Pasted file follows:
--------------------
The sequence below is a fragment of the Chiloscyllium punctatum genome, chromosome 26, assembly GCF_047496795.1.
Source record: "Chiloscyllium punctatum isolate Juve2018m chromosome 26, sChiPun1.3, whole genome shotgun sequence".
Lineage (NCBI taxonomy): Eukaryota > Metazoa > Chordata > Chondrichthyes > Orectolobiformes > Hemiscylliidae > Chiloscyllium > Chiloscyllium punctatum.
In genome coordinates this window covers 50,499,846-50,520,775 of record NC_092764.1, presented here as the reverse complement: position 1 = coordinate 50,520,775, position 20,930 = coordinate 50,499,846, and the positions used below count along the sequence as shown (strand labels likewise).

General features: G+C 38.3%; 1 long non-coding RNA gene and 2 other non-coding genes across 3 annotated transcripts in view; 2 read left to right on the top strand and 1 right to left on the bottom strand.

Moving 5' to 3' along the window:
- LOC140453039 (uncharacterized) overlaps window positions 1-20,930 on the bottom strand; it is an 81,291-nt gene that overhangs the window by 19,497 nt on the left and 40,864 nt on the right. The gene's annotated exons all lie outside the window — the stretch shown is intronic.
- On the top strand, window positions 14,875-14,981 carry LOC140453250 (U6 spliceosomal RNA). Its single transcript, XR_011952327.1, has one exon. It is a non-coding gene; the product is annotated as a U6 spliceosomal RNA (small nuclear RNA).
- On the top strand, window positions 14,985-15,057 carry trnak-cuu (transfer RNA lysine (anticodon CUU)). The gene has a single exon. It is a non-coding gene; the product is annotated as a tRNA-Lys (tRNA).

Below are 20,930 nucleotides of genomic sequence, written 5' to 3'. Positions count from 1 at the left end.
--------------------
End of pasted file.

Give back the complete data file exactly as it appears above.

The sequence below is a fragment of the Chiloscyllium punctatum genome, chromosome 26, assembly GCF_047496795.1.
Source record: "Chiloscyllium punctatum isolate Juve2018m chromosome 26, sChiPun1.3, whole genome shotgun sequence".
Lineage (NCBI taxonomy): Eukaryota > Metazoa > Chordata > Chondrichthyes > Orectolobiformes > Hemiscylliidae > Chiloscyllium > Chiloscyllium punctatum.
In genome coordinates this window covers 50,499,846-50,520,775 of record NC_092764.1, presented here as the reverse complement: position 1 = coordinate 50,520,775, position 20,930 = coordinate 50,499,846, and the positions used below count along the sequence as shown (strand labels likewise).

General features: G+C 38.3%; 1 long non-coding RNA gene and 2 other non-coding genes across 3 annotated transcripts in view; 2 read left to right on the top strand and 1 right to left on the bottom strand.

Moving 5' to 3' along the window:
- LOC140453039 (uncharacterized) overlaps window positions 1-20,930 on the bottom strand; it is an 81,291-nt gene that overhangs the window by 19,497 nt on the left and 40,864 nt on the right. The gene's annotated exons all lie outside the window — the stretch shown is intronic.
- On the top strand, window positions 14,875-14,981 carry LOC140453250 (U6 spliceosomal RNA). Its single transcript, XR_011952327.1, has one exon. It is a non-coding gene; the product is annotated as a U6 spliceosomal RNA (small nuclear RNA).
- On the top strand, window positions 14,985-15,057 carry trnak-cuu (transfer RNA lysine (anticodon CUU)). The gene has a single exon. It is a non-coding gene; the product is annotated as a tRNA-Lys (tRNA).

Below are 20,930 nucleotides of genomic sequence, written 5' to 3'. Positions count from 1 at the left end.